The holding of tomorrow’s EU summit is essential but it is nonetheless a statement of just how badly the Brexit process has proceeded over the past three years. Two weeks after the date on which the UK was due to leave the EU there are some hopes that something may emerge from Westminster which is both acceptable to the EU and can win a majority in the House of Commons.
The passage last night of legislation designed to make a no deal scenario less likely is very welcome. However, in concrete terms it has achieved little beyond reaffirming what has been clear since January – which is the opposition of the Commons to a no deal Brexit.
We are still confronted by the major issues of how long this process can carry on and what the final permanent relationship with the UK will be. There is no more clarity on this today than there has been at any stage and new concerns have arisen relating to various options on the length of any new extension which is agreed tomorrow night.
It has been Fianna Fáil’s consistent position that the damage threatened by a no deal Brexit was too severe to allow it to happen and therefore we argued for and strongly supported the flexibility shown by the Council at the last Summit.
There was a clear tension at that summit between those emphasising the need for the EU to move on from Brexit and those emphasising the need for further patient and openness to a potentially longer-term extension.
The risk that impatience would lead to a rapid no deal was real and it was very welcome that key leaders compromised and accepted the need to prevent a Brexit crash on March 29th even if it meant more uncertainty.
The situation for tomorrow is that what was supposed to be the final Brexit summit is highly unlikely to be so. The task for the Summit, as determined by President Tusk, is to consider how much time to give the British government to reach a point where the Withdrawal Agreement can be ratified and an amended political declaration can be sought.
Obviously the best outcome would be for the UK to either hold a referendum to remain or to quickly ratify the Agreement and to seek a much closer connection with the EU than the free trade agreement agreed last year.
It has been established for some time that simply reaching an agreement with the British government is not enough and that most speculation about voting in Westminster is nothing more than speculation. Therefore there are many legitimate points of view on the length and scope of an extension.
We support the idea of offering any extension required to enable a process which has a credible chance of reaching a concrete conclusion. Whether it be a short or a long extension – or the sort of flexible extension which President Tusk has proposed – it remains absolutely the case that the EU should do whatever it takes to avoid the damage of a chaotic Brexit.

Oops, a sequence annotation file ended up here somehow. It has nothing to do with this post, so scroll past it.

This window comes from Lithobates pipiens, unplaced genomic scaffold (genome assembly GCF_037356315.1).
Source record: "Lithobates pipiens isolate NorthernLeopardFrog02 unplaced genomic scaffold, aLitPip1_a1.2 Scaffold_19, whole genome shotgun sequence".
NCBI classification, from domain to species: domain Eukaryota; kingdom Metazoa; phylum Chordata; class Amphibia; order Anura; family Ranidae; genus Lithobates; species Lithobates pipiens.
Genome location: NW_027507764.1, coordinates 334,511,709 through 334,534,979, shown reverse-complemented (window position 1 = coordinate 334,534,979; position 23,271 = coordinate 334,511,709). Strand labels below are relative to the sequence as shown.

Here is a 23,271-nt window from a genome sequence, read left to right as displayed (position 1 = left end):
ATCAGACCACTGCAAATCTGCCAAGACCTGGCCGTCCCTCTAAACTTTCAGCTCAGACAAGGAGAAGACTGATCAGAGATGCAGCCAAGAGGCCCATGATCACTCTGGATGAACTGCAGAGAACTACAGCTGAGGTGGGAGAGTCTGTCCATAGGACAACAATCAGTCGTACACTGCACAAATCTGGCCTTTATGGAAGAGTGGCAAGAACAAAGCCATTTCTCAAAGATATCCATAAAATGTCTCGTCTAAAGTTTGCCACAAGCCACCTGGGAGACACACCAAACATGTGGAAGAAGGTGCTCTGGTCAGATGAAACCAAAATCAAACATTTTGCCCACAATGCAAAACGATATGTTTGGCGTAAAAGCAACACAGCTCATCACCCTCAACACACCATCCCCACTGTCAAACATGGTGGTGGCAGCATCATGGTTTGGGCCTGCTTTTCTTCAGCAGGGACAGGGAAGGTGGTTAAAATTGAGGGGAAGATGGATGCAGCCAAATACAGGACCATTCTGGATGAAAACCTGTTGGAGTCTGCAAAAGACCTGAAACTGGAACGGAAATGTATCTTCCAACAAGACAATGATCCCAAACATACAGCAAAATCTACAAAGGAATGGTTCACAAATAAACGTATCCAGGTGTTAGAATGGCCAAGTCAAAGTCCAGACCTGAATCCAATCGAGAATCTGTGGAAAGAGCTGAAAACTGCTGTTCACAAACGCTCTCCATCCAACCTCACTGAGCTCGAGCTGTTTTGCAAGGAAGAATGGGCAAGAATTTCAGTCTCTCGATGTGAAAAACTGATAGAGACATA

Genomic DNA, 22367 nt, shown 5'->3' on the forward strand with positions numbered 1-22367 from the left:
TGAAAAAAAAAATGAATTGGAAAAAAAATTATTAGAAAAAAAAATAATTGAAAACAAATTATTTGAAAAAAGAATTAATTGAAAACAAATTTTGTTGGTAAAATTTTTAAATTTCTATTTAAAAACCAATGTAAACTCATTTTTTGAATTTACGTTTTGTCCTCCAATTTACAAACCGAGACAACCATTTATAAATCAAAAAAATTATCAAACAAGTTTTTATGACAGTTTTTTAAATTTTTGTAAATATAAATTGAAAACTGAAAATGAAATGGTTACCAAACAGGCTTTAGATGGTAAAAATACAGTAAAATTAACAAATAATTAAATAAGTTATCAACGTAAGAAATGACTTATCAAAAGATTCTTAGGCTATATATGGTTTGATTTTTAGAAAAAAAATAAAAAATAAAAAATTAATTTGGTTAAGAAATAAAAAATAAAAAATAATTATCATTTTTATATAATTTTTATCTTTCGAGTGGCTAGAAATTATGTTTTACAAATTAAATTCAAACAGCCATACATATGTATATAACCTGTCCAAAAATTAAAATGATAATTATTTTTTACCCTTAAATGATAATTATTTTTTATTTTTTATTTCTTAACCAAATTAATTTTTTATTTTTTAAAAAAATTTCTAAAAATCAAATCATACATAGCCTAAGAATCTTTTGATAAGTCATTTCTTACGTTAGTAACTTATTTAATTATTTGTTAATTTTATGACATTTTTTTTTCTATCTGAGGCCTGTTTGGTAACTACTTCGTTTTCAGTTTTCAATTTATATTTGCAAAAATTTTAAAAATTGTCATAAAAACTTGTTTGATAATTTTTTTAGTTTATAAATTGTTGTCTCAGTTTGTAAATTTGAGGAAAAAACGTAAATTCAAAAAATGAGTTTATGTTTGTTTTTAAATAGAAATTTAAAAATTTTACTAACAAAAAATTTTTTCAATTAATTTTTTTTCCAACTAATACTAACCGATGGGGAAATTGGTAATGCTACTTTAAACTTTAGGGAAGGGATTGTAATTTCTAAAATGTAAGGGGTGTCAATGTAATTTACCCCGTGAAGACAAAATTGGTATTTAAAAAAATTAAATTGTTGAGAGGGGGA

It is however important for Ireland to acknowledge that an extension which requires the UK to hold elections to the European Parliament carries a potentially dramatic downside which we need to help to manage. A long extension may be the best option – but let’s not pretend it is an easy option.
The opinion of President Macron and some other leaders that such a scenario threatens to destabilise the elections and radicalise some contests is one we have to take seriously. Therefore if the Summit agrees to maintain the demand for the UK to hold the elections it must also agree some initiative to tackle the backlash.
The threat from extreme forces and radicalised anti-EU rhetoric is one which must not be ignored and it must be challenged.
It has been suggested that the elections could be avoided even if the Withdrawal Agreement has not been ratified if the UK adopted some measure such as a referendum to ratify an outcome and this brought with it a certain conclusion to the Article 50 process.
We have not seen any legal opinions on this and other alternative scenarios, but it is one which we would support if it were legal and it could avoid undermining the European Elections.
Those elections are more important than they have been at any stage in the last forty years. They should be a direct fight between those who believe in the EU and want it to work better for their citizens and those who seek to undermine it and have opposed it relentlessly. They should be about where we go once Brexit is finished and anything which can make this happen should be endorsed by Ireland.